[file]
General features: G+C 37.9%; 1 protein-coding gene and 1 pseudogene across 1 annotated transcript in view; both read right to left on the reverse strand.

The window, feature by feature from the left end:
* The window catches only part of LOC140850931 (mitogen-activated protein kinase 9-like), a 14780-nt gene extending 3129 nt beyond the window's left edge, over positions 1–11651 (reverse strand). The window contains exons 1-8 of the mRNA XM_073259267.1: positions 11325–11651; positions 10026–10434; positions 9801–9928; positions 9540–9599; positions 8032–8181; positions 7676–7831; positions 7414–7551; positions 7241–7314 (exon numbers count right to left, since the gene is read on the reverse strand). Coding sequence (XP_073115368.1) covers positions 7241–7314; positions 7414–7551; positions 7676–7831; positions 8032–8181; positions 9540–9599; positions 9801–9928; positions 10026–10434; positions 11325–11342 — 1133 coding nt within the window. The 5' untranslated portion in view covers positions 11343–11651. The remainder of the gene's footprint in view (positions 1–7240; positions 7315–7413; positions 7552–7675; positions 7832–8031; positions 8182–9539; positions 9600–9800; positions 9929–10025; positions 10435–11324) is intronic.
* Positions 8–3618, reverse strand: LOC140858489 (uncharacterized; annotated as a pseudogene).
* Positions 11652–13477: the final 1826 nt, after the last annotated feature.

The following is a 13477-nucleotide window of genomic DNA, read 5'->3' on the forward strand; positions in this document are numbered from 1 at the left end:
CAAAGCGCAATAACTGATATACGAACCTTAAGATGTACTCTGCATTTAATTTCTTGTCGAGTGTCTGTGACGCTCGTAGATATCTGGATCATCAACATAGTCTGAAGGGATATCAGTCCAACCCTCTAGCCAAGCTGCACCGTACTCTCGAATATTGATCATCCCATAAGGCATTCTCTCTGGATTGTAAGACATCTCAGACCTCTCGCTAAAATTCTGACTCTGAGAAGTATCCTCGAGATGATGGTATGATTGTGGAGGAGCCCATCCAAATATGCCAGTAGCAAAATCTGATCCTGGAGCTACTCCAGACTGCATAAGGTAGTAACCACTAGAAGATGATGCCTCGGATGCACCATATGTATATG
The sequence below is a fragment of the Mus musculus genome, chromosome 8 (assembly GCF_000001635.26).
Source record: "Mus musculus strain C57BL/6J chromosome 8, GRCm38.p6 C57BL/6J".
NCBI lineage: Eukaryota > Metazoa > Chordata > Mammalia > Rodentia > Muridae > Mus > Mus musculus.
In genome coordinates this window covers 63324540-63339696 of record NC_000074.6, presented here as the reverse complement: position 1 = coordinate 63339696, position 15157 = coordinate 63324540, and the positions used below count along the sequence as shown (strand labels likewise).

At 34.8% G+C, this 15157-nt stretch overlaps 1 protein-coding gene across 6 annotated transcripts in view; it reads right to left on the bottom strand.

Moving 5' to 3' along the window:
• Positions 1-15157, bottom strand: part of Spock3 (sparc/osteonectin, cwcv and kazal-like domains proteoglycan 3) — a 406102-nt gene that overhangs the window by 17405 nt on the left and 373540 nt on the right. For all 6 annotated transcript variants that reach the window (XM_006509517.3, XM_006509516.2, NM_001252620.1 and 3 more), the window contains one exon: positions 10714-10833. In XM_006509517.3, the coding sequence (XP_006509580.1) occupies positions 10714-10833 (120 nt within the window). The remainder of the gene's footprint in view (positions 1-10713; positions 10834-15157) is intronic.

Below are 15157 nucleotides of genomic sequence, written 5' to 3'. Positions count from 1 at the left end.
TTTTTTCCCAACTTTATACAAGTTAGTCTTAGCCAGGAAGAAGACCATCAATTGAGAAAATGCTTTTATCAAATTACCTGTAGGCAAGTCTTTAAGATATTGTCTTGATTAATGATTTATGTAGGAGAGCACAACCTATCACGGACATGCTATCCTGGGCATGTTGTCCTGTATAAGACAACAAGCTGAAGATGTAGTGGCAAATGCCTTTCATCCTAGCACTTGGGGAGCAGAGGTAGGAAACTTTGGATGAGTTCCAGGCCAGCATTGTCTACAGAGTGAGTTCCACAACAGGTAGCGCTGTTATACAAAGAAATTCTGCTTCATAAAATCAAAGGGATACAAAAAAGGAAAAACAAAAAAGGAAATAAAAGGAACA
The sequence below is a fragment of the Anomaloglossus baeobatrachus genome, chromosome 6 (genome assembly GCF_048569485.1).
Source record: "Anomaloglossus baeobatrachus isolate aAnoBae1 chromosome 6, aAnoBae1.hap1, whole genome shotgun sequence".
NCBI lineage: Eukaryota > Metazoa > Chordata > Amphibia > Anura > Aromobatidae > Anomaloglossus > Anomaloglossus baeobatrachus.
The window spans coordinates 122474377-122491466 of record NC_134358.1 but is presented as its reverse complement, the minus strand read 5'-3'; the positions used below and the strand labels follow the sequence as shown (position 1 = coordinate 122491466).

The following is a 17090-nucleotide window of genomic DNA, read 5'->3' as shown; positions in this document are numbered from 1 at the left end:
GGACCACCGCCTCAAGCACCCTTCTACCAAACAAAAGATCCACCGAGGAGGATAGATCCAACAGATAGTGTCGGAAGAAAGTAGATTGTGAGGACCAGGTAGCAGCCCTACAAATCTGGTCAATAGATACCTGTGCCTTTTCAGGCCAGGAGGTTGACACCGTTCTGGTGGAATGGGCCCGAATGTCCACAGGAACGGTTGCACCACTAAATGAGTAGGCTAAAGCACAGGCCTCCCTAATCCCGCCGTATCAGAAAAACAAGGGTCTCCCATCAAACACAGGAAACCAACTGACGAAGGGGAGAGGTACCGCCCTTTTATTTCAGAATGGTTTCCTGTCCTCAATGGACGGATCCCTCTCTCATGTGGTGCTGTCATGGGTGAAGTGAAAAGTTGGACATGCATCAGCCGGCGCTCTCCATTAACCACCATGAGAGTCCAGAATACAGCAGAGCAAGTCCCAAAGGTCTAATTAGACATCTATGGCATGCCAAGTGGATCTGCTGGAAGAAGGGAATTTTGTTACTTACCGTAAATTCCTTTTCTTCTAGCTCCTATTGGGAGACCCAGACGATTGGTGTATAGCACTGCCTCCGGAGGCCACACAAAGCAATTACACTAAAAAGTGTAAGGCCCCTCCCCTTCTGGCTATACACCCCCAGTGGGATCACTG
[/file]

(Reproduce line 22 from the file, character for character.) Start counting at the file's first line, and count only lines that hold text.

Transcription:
GGACCACCGCCTCAAGCACCCTTCTACCAAACAAAAGATCCACCGAGGAGGATAGATCCAACAGATAGTGTCGGAAGAAAGTAGATTGTGAGGACCAGGTAGCAGCCCTACAAATCTGGTCAATAGATACCTGTGCCTTTTCAGGCCAGGAGGTTGACACCGTTCTGGTGGAATGGGCCCGAATGTCCACAGGAACGGTTGCACCACTAAATGAGTAGGCTAAAGCACAGGCCTCCCTAATCCCGCCGTATCAGAAAAACAAGGGTCTCCCATCAAACACAGGAAACCAACTGACGAAGGGGAGAGGTACCGCCCTTTTATTTCAGAATGGTTTCCTGTCCTCAATGGACGGATCCCTCTCTCATGTGGTGCTGTCATGGGTGAAGTGAAAAGTTGGACATGCATCAGCCGGCGCTCTCCATTAACCACCATGAGAGTCCAGAATACAGCAGAGCAAGTCCCAAAGGTCTAATTAGACATCTATGGCATGCCAAGTGGATCTGCTGGAAGAAGGGAATTTTGTTACTTACCGTAAATTCCTTTTCTTCTAGCTCCTATTGGGAGACCCAGACGATTGGTGTATAGCACTGCCTCCGGAGGCCACACAAAGCAATTACACTAAAAAGTGTAAGGCCCCTCCCCTTCTGGCTATACACCCCCAGTGGGATCACTG